Yahoo News: Republican Rep. Adam Kinzinger on the GOP, 'NAFO' and reasons to escalate in Ukraine
One result of the war, he said, is that it’s a windfall for U.S. and NATO intelligence about Russia’s true capabilities and will dramatically alter, if not upend, some of the core strategic assumptions of the past several decades. A few years ago the congressman traveled to Latvia, a NATO member state, where military officials briefed him on the likely outcome of a Russian invasion there, one that would automatically trigger Article 5, the organization's collective security guarantee.
“‘The Russians will take down all our comms,’ I was told. The Latvians were practicing signaling to each other with flags like old cavalry officers. They were going to be mere speed bumps before Russian tanks rolled deeper into Europe. Yet where’s all this electronic warfare genius the Russians were meant to have? Their drone capability? It just didn’t show up in Ukraine. I don’t know if we were able to counter that in the last five years or they just never had it to begin with. The T-80 tank the Ukrainians captured — it looks like an old tank with a new shell on it.”
Russia’s Potemkin army, the result of effective external propaganda as much as internal corruption and mismanagement, is one reason Kinzinger believes the United States and its allies can afford to bolster security assistance to Kyiv. “The escalation argument: I’m over it. It’s like a husband saying, ‘If you leave me, I’ll hit you harder and so you can’t go.’ We should stop self-deterring like this because all the evidence points to the Russians not being able to do much about anything. HIMARS aren’t even our best shit, and they’re helpless to counter them.”
The latest putative Kremlin red line is on long-range artillery known as the Army Tactical Missile System (ATACMS), with 500-pound warheads that can be fired from HIMARS and travel as far as 190 miles. Thus far the White House has (at least publicly) ruled out sending such missiles to Ukraine for fear they’d be used to strike inside Russian territory, a fear Kinzinger believes is misplaced: “First of all, it’s disrespectful to the Ukrainians, who’ve been incredibly disciplined and faithful in not using U.S. weapons to strike Russia. Second, it’s not like they’re going to invade Moscow.”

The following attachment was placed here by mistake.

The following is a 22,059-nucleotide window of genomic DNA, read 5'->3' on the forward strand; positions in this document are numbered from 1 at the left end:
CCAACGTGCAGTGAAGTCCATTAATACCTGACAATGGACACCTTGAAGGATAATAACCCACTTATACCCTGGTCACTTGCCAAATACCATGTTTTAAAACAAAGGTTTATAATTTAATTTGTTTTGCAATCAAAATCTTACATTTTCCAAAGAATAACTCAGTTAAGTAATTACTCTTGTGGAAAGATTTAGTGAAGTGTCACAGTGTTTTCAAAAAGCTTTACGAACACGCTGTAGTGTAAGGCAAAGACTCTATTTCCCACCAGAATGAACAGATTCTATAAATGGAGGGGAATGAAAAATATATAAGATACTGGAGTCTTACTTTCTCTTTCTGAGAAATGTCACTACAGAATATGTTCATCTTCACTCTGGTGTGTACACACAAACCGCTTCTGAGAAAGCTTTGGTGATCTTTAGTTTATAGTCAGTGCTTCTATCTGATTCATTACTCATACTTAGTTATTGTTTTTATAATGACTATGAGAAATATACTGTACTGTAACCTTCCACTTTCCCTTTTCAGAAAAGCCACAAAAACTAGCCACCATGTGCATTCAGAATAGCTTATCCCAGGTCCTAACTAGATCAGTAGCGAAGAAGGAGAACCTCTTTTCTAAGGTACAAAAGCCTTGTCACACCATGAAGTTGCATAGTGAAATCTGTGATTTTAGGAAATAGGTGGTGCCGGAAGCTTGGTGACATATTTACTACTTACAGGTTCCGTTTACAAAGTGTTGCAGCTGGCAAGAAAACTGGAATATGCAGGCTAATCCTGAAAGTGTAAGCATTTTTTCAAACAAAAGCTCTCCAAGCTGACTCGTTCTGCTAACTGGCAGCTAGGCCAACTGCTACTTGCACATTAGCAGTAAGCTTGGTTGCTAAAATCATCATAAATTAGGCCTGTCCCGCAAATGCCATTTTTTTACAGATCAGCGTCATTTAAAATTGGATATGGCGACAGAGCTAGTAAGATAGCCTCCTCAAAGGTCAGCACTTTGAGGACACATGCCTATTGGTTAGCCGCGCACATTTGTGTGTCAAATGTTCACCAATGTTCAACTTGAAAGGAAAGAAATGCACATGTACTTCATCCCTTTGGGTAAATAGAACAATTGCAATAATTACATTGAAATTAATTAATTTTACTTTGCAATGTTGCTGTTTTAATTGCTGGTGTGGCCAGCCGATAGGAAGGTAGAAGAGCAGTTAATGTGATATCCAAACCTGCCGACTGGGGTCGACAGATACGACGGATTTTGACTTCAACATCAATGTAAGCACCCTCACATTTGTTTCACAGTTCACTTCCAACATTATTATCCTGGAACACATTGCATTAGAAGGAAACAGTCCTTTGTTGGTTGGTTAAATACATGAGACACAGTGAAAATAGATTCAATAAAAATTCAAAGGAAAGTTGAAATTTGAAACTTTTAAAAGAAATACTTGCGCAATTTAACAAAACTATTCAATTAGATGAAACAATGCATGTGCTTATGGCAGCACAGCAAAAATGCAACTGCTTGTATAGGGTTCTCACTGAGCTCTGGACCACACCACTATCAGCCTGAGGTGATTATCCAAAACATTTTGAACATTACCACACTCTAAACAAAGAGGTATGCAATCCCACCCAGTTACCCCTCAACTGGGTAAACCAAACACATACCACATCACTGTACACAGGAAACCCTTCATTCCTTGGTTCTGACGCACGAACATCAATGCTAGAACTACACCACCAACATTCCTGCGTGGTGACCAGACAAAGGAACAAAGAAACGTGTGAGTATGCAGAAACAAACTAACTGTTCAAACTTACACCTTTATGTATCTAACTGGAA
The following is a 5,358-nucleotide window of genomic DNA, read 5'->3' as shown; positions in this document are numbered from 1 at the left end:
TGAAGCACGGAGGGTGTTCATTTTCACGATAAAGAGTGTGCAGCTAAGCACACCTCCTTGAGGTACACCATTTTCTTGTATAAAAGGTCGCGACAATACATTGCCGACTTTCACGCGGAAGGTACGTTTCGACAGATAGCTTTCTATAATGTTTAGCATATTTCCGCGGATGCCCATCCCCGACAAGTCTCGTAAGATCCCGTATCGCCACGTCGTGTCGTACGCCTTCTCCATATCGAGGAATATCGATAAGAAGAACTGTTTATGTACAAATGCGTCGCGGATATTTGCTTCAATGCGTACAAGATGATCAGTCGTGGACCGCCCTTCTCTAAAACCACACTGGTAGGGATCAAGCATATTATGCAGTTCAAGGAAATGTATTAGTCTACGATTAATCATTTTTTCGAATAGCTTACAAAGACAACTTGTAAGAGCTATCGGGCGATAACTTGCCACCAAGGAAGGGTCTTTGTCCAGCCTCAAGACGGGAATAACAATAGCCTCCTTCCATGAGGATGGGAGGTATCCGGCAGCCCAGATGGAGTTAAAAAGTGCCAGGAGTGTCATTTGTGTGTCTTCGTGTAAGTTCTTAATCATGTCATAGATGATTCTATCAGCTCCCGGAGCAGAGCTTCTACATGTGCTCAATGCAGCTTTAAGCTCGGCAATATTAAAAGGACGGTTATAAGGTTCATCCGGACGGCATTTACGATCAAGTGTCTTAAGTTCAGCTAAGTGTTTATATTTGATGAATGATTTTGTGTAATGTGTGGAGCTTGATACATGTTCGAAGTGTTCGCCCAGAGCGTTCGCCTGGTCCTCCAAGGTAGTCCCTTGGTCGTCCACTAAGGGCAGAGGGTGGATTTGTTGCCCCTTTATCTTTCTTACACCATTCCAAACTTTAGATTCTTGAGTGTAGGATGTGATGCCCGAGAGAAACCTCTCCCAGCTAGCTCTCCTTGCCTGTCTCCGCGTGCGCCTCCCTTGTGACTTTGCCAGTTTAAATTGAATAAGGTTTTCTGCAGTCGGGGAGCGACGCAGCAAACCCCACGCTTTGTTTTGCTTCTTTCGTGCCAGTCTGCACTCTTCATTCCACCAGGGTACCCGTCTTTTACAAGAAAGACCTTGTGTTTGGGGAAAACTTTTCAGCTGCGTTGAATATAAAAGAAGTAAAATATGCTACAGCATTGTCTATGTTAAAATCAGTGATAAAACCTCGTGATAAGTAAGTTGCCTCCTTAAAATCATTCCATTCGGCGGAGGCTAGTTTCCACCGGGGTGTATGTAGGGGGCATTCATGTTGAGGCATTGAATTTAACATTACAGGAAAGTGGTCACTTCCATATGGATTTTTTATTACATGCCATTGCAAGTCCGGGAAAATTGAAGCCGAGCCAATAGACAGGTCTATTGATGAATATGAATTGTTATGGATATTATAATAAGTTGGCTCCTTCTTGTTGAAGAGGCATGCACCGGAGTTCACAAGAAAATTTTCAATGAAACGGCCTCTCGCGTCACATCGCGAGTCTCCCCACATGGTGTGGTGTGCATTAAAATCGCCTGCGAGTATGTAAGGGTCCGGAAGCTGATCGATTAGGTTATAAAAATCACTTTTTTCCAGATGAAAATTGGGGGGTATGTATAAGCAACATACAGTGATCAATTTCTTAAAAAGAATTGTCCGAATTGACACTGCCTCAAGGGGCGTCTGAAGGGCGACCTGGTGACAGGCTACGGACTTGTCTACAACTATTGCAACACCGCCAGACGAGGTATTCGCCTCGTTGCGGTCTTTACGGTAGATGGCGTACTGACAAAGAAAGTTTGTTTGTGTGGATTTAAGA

There’s been some speculation as to how the Ukrainians managed to strike the Saki air base, in occupied Crimea, last month, destroying more than half of Russia’s Black Sea Fleet naval aviation group in the course of an hour. Valerii Zaluzhnyi, the commander in chief of Ukraine’s armed forces, recently claimed in print that the attack was a “series of successful missile strikes,” leading to further speculation that perhaps Ukraine already has or had a limited stockpile of ATACMS, which could have been provided either covertly by the U.S. or inconspicuously by another country.
Kinzinger wouldn’t comment on the Saki operation, but he did venture to say that “if we send ATACMS, there’s a benefit in doing it a little off the record; a certain number with preapproved targets. The Ukrainians can do a good job with a small supply of them. There are strategic supply lines 200 miles from the frontline they can easily hit. So I wish the administration wouldn’t counter-message on this question.”
One weapon system the U.S. did provide to Ukraine, in June with no publicity or fanfare, was the HARM anti-radiation missile, which Ukrainian technicians have managed to jury-rig so as to be fireable from their native MiG-29s and Su-27s. The HARM, according to Kinzinger, “turned the tide of the war” in Ukraine’s favor, “tracking and destroying Russian radars unimpeded.”
Kinzinger is also a proponent of training Ukrainian air force pilots on F-16s immediately. “I’ve met with some of their MiG pilots and our F-16 pilots," he said. "It’ll take three months to get the Ukrainians cross-trained to a competent degree. Then maybe Egypt can give Ukraine the airframes and we’ll backfill their inventory.”
Even if the war ends tomorrow, Kinzinger said, Ukraine will need a Western fleet of fighter jets to fend off another Russian attack, which he believes is inevitable — assuming Putin survives his calamitous invasion.
“There’s no doubt in five or 10 years he’ll try again.”You can find the full article on the Yahoo News website here.